How Does Advent Fix John Locke’s Lonely Liberalism?

How Does Advent Fix John Locke’s Lonely Liberalism? December 6, 2018

The Nativity is astonishing. Jesus Christ, the Savior of the world, was born of a woman. The King of the Universe entered the world as a fragile infant, a bundle of needs who was utterly dependent on his mother. What a terrifying fact. The vulnerability of Our Savior’s gestation and early life is enough to take your breath away.

Madonna and Child with the Book, Raphael, 1503

The Advent and Christmas seasons are an invitation for us to examine our own dependence on relationships of love, a dependence that is constitutive of our lives. In reflecting on the method through which Christ came into the world, we can enter more deeply into this aspect of our creation in his image and likeness.

— from my Advent essay for Notre Dame’s Church Life Journal. Find the rest here!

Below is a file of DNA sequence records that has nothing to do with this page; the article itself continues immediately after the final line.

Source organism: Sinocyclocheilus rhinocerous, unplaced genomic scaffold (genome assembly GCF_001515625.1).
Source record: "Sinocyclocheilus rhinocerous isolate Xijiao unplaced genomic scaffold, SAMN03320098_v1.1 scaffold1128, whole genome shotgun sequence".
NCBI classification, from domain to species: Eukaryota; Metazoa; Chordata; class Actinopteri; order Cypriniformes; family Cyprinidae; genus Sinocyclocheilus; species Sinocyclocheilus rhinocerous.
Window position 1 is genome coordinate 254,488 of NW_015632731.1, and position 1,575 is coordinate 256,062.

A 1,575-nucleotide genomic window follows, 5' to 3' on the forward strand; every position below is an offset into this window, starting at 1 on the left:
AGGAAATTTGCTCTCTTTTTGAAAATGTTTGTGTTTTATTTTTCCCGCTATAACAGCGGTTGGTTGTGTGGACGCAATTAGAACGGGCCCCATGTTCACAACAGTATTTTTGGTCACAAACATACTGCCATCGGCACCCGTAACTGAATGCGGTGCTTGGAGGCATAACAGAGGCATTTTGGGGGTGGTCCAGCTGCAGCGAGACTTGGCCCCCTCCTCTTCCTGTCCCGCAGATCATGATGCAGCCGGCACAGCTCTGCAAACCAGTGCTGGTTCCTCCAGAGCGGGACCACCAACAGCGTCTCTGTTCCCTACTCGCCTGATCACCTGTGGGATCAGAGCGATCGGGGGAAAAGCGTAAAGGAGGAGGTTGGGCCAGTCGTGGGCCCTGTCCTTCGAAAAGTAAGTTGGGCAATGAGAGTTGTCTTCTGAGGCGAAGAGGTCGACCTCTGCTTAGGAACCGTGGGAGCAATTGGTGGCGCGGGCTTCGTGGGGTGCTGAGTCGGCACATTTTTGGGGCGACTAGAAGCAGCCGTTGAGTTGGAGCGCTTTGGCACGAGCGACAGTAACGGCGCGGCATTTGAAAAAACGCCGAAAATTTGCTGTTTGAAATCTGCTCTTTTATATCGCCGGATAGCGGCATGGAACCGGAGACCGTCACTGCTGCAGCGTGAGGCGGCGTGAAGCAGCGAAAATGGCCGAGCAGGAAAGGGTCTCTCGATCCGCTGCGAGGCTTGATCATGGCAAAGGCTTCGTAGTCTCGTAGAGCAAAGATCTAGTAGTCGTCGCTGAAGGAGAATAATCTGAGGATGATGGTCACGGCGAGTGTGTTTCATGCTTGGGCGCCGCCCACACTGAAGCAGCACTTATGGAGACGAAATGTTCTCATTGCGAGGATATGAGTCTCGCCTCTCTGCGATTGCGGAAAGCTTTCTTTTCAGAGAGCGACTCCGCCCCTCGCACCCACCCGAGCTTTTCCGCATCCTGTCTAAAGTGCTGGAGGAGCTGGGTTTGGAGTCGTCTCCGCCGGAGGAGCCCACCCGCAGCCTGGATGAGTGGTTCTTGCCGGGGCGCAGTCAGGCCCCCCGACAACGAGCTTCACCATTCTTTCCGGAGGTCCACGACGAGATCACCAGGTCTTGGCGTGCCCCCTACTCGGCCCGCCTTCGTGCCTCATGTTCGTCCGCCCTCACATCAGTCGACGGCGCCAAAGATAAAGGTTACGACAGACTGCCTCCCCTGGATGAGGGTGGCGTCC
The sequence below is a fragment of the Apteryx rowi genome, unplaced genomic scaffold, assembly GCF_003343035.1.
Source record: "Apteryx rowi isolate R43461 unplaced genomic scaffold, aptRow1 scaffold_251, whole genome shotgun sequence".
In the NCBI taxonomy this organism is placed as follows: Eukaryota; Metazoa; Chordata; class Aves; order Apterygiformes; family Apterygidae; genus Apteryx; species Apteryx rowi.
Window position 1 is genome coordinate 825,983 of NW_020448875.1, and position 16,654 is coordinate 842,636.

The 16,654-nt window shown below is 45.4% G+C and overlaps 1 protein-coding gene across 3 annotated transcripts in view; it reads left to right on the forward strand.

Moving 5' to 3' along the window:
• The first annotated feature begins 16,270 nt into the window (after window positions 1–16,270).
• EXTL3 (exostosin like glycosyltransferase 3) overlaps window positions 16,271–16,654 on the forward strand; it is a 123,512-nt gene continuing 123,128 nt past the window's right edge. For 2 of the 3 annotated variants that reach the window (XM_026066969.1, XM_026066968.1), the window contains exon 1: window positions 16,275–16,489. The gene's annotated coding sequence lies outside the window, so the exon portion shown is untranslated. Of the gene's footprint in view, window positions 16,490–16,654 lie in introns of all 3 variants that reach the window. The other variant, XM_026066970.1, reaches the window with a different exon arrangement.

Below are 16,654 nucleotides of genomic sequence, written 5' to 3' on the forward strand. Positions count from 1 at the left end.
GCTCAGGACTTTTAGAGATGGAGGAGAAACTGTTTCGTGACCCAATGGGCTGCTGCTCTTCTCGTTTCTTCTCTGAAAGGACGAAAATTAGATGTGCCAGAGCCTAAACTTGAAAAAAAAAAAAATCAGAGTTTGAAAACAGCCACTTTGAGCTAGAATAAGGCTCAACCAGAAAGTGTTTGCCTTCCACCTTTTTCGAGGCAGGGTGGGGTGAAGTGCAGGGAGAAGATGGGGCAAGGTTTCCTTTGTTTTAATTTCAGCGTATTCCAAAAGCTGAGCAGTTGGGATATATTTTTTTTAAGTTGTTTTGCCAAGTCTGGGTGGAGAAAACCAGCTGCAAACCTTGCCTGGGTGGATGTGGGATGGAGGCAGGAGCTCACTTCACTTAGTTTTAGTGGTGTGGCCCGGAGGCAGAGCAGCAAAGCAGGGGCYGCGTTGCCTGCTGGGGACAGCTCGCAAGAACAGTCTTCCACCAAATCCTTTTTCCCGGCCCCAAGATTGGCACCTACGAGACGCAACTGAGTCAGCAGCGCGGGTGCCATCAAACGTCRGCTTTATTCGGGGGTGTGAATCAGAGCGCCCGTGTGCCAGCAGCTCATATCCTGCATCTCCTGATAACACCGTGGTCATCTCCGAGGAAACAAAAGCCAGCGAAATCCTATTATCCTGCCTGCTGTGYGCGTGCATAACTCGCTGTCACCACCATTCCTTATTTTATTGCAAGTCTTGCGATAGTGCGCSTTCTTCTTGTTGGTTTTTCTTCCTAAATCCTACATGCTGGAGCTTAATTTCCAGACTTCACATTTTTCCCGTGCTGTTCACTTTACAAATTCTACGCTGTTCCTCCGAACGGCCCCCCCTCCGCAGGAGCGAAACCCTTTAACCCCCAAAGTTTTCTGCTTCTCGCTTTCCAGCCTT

This is just one example among many in which neuroscience can enrich and contribute to theology.

"So let's see if I can straighten the kitchen up a little bit every day. ..."

Habit Hacks #1: The Secret is ..."
"This is something I can really use, as I have bad habits I desperately need ..."

Habit Hacks #1: The Secret is ..."
"Okay, I'm glad you're not claiming that. One encounters some very odd opinions sometimes.To simplify, ..."

Who Wins: Neuroscience vs. Mysticism
"Put differently: the idea that "authentic mystical experiences" can't somehow take place through brain mechanisms ..."

Who Wins: Neuroscience vs. Mysticism

Browse Our Archives